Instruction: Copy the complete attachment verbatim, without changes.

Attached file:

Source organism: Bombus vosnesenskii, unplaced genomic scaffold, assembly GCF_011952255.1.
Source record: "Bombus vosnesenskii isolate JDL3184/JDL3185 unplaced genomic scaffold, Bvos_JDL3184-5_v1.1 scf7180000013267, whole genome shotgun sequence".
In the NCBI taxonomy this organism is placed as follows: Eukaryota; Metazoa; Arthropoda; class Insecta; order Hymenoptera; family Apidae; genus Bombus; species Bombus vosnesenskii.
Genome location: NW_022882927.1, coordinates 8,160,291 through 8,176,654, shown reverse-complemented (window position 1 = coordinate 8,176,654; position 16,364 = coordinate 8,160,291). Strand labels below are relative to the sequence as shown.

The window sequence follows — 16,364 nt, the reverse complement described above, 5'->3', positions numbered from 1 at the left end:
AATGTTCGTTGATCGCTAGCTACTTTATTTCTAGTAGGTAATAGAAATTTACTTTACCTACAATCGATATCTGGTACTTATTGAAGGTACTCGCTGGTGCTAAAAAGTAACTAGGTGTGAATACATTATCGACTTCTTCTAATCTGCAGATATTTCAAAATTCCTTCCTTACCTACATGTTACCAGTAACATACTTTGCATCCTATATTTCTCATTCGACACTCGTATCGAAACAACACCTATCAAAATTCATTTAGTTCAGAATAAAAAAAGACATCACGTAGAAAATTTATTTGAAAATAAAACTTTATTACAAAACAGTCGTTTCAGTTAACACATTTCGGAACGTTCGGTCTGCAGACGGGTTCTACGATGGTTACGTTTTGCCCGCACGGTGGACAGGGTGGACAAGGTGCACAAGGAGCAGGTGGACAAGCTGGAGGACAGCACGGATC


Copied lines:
Source organism: Bombus vosnesenskii, unplaced genomic scaffold, assembly GCF_011952255.1.
Source record: "Bombus vosnesenskii isolate JDL3184/JDL3185 unplaced genomic scaffold, Bvos_JDL3184-5_v1.1 scf7180000013267, whole genome shotgun sequence".
In the NCBI taxonomy this organism is placed as follows: Eukaryota; Metazoa; Arthropoda; class Insecta; order Hymenoptera; family Apidae; genus Bombus; species Bombus vosnesenskii.
Genome location: NW_022882927.1, coordinates 8,160,291 through 8,176,654, shown reverse-complemented (window position 1 = coordinate 8,176,654; position 16,364 = coordinate 8,160,291). Strand labels below are relative to the sequence as shown.

The window sequence follows — 16,364 nt, the reverse complement described above, 5'->3', positions numbered from 1 at the left end:
AATGTTCGTTGATCGCTAGCTACTTTATTTCTAGTAGGTAATAGAAATTTACTTTACCTACAATCGATATCTGGTACTTATTGAAGGTACTCGCTGGTGCTAAAAAGTAACTAGGTGTGAATACATTATCGACTTCTTCTAATCTGCAGATATTTCAAAATTCCTTCCTTACCTACATGTTACCAGTAACATACTTTGCATCCTATATTTCTCATTCGACACTCGTATCGAAACAACACCTATCAAAATTCATTTAGTTCAGAATAAAAAAAGACATCACGTAGAAAATTTATTTGAAAATAAAACTTTATTACAAAACAGTCGTTTCAGTTAACACATTTCGGAACGTTCGGTCTGCAGACGGGTTCTACGATGGTTACGTTTTGCCCGCACGGTGGACAGGGTGGACAAGGTGCACAAGGAGCAGGTGGACAAGCTGGAGGACAGCACGGATC